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RE: strange bldg dept request

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The best way to deal with a question about a door is to tell your client to
talk to an architect so the state licensing nazis don't come knocking on your
door after a irritated architect rats you out. 

-----Original Message-----
From: Stuart, Matthew [mailto:mStuart(--nospam--at)] 
Sent: Thursday, January 17, 2008 6:41 AM
To: seaint(--nospam--at)
Subject: RE: strange bldg dept request


I deal with these kinds of inane requests from building officials up here in
the northeast all of the time.


I have found that the best way to resolve things and arrive at a happy
solution for everyone is to first get permission from your client to talk
directly to the building official, then call him/her up on the phone and in
the nicest way possible walk them through your concerns and try to arrive at
a reasonable compromise. I've also found that cursing them profoundly after I
hang up the phone helps to release the stress of dealing with these type of
public officials.


D. Matthew Stuart, P.E., S.E., F.ASCE, SECB

Senior Project Manager

Structural Department



200 Route 9

Manalapan, NJ 07726

732-577-9000 (Ext. 1285)

908-309-8657 (Cell)

732-298-9441 (Fax)



-----Original Message-----
From: Andrew Kester, P.E. [mailto:akester(--nospam--at)]
Sent: Thursday, January 17, 2008 9:32 AM
To: seaint(--nospam--at)
Subject: strange bldg dept request


 I have been asked by a building dept in SW Florida in a little town I have
never worked in to "certify my design and drawings meet requirements x, y,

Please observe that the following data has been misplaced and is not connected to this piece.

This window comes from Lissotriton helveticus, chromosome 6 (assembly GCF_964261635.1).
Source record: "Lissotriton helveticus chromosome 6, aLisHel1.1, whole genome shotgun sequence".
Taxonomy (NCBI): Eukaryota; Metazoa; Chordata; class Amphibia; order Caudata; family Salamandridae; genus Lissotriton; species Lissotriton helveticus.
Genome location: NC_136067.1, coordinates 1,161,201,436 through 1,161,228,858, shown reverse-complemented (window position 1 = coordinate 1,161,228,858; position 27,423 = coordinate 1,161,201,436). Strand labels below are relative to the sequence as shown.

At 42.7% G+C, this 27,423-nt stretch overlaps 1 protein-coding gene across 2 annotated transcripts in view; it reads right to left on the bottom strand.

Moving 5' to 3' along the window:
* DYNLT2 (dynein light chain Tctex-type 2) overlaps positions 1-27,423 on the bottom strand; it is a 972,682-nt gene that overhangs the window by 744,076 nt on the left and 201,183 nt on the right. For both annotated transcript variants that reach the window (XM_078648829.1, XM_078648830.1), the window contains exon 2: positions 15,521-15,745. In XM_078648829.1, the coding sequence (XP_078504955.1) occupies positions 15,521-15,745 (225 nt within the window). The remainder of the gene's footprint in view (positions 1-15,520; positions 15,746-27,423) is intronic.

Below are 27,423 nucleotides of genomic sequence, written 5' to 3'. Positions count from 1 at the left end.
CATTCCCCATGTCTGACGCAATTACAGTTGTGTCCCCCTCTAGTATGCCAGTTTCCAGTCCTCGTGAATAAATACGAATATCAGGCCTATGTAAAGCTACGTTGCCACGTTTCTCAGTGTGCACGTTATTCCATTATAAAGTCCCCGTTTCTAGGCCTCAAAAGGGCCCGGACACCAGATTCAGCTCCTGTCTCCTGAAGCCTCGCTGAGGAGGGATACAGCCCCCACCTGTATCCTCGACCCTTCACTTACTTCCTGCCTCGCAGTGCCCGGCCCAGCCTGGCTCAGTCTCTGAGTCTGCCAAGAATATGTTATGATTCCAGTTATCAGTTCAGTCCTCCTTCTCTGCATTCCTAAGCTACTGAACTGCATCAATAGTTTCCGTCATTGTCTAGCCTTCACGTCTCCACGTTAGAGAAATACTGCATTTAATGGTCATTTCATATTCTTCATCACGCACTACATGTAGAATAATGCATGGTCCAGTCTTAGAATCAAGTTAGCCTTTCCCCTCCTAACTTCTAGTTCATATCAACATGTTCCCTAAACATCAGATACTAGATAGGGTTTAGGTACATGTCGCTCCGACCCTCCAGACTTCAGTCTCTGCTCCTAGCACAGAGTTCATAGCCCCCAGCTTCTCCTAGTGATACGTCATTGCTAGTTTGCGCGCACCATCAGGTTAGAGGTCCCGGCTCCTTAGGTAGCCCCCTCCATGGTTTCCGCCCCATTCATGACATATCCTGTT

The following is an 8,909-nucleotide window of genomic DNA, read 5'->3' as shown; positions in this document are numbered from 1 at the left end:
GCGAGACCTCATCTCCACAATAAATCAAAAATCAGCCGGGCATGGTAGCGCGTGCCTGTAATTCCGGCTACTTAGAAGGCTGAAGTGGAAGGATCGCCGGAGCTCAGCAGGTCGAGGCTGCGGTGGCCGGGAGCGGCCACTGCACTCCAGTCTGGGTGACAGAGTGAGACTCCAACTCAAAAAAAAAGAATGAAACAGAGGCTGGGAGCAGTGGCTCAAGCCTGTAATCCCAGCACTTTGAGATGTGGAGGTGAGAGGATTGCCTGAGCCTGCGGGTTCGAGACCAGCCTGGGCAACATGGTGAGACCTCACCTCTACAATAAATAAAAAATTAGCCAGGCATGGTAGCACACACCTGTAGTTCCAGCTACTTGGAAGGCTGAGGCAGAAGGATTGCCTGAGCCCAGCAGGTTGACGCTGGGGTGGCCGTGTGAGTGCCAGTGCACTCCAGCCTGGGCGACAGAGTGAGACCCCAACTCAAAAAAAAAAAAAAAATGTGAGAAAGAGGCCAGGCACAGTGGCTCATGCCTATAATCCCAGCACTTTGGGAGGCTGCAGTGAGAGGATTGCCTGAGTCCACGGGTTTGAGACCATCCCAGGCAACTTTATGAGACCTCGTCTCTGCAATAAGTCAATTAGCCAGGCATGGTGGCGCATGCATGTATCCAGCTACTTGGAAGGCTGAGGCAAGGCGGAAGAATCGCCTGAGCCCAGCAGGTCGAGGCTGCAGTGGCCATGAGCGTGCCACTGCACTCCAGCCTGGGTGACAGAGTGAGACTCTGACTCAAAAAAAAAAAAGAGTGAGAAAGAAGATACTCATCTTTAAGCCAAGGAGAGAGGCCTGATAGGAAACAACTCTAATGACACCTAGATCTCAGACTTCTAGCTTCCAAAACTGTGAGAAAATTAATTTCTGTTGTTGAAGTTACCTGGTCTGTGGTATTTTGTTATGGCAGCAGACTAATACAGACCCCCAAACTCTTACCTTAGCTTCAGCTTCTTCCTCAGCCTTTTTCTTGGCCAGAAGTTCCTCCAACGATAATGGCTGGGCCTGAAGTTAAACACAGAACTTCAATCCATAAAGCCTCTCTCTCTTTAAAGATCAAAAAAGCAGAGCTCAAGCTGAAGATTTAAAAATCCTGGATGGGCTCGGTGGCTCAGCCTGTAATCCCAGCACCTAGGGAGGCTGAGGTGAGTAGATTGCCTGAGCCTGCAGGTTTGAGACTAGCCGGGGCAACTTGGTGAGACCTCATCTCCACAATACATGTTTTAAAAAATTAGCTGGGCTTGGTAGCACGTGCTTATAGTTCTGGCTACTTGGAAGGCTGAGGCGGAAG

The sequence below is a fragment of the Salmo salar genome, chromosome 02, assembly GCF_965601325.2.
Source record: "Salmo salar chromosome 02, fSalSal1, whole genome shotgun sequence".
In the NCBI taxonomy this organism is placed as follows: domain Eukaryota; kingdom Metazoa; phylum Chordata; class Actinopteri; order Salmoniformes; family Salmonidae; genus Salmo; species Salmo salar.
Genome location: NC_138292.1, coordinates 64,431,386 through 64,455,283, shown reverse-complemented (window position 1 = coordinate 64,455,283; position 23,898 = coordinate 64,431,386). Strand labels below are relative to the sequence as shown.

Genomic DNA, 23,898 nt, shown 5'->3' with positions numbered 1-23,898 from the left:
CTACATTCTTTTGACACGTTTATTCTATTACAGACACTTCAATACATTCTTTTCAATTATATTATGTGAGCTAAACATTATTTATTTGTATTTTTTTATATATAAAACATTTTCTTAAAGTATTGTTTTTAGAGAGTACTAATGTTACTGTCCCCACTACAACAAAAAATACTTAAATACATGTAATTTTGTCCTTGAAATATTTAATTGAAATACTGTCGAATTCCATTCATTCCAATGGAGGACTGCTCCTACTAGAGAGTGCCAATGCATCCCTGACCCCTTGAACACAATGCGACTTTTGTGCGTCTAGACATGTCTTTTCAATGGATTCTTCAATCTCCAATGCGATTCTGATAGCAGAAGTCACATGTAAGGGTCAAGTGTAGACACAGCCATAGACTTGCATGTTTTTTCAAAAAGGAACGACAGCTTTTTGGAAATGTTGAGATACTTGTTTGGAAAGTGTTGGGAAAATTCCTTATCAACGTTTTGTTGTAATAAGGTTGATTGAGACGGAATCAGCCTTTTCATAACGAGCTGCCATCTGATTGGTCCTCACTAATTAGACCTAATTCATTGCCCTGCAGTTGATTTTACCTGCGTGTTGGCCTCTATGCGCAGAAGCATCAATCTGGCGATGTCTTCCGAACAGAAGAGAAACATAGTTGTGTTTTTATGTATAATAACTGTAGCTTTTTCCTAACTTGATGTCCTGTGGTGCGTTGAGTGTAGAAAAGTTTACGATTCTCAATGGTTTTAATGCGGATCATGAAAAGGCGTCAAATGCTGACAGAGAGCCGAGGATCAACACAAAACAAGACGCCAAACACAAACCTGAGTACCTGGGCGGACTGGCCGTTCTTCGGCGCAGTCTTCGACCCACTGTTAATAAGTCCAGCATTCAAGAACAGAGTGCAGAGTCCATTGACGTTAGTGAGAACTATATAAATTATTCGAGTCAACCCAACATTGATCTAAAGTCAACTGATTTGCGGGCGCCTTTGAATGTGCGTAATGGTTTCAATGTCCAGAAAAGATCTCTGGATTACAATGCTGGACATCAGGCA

and z." The project is a two-story custom house on concrete piles and beams a
block off a bay that is in a storm surge flood zone. The structure is almost
complete. This has to be a signed and sealed letter, and they have these
specific requirements. Now this has me heated for several reasons. First, the
very reason we sign and seal our drawings, as well as have all types of Code
and Design Load info on our drawings, is that we are "certifying" that our
design meets these code requirements to the best of our knowledge. Second, I
don't like some of the language in these Articles, and some of the things I
am being asked to state do not apply to our situation. 


So I wrote a letter stating what our design assumptions were, and reiterated
as much of their Article language as I possibly could truthfully say. They
told the GC that this letter was too lengthy (too many words for their brains
to get wrapped around I guess) and that they did not need "all that", they
just need me to quote word for word their Articles and that the requirements
have all been met. But I cannot do that because that would be making a false
statement, I have to qualify my statements with an explanation as their
Articles do not all apply as they are written.


Any thoughts as to what I can do here? I don't want to hold up this project
but I also am not putting my license out there by making a false statement.
The GC understands me and is not pressuring me, but we need a solution. We
don't want to involve courts and lawyers and the GC has to work in this town
again (I probably will never again)....??


Finally, how about this bldg dept wackiness.... My sister just put in a pool,
and you have to have a child safety fence around the pool and then another
fence around the yard with gates. They failed her inspection because the
fence gate swung INWARD, which they said is prohibited because it could knock
someone in the pool. The gate is no less than 35ft away from the pool. That
would take one hell of a hard door opening... The latch to open the gate now
has to be on the outside of the fence where any kid could figure out how to
open it, but that is allowed....  These things make me want to act out
violently, or at least get in somebody's face with some nice words.


Please email me directly on this subject!


Andrew Kester, P.E.
Principal/Project Manager
ADK Structural Engineering, PLLC
1510 E. Colonial Ave., Suite 301
Orlando, FL 32803

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